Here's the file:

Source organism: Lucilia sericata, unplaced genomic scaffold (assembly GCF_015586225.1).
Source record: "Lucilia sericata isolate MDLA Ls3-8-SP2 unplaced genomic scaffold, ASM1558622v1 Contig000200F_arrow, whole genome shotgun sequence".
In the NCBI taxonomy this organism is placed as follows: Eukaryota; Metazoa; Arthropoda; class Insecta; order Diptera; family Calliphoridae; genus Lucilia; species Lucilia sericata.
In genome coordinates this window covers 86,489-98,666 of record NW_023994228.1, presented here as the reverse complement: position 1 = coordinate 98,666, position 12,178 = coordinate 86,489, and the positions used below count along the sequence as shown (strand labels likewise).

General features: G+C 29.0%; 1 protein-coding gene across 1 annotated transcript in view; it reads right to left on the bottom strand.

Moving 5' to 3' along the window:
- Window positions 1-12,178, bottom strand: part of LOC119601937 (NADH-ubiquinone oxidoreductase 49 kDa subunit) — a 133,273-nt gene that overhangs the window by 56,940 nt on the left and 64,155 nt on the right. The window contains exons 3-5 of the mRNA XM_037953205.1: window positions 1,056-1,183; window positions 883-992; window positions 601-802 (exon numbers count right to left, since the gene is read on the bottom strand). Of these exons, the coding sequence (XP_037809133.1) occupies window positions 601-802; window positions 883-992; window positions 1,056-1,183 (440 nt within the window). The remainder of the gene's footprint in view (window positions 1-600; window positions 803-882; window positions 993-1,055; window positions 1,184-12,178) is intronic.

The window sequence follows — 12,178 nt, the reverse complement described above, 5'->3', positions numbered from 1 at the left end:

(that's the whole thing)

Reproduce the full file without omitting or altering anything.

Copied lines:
Source organism: Lucilia sericata, unplaced genomic scaffold (assembly GCF_015586225.1).
Source record: "Lucilia sericata isolate MDLA Ls3-8-SP2 unplaced genomic scaffold, ASM1558622v1 Contig000200F_arrow, whole genome shotgun sequence".
In the NCBI taxonomy this organism is placed as follows: Eukaryota; Metazoa; Arthropoda; class Insecta; order Diptera; family Calliphoridae; genus Lucilia; species Lucilia sericata.
In genome coordinates this window covers 86,489-98,666 of record NW_023994228.1, presented here as the reverse complement: position 1 = coordinate 98,666, position 12,178 = coordinate 86,489, and the positions used below count along the sequence as shown (strand labels likewise).

General features: G+C 29.0%; 1 protein-coding gene across 1 annotated transcript in view; it reads right to left on the bottom strand.

Moving 5' to 3' along the window:
- Window positions 1-12,178, bottom strand: part of LOC119601937 (NADH-ubiquinone oxidoreductase 49 kDa subunit) — a 133,273-nt gene that overhangs the window by 56,940 nt on the left and 64,155 nt on the right. The window contains exons 3-5 of the mRNA XM_037953205.1: window positions 1,056-1,183; window positions 883-992; window positions 601-802 (exon numbers count right to left, since the gene is read on the bottom strand). Of these exons, the coding sequence (XP_037809133.1) occupies window positions 601-802; window positions 883-992; window positions 1,056-1,183 (440 nt within the window). The remainder of the gene's footprint in view (window positions 1-600; window positions 803-882; window positions 993-1,055; window positions 1,184-12,178) is intronic.

The window sequence follows — 12,178 nt, the reverse complement described above, 5'->3', positions numbered from 1 at the left end: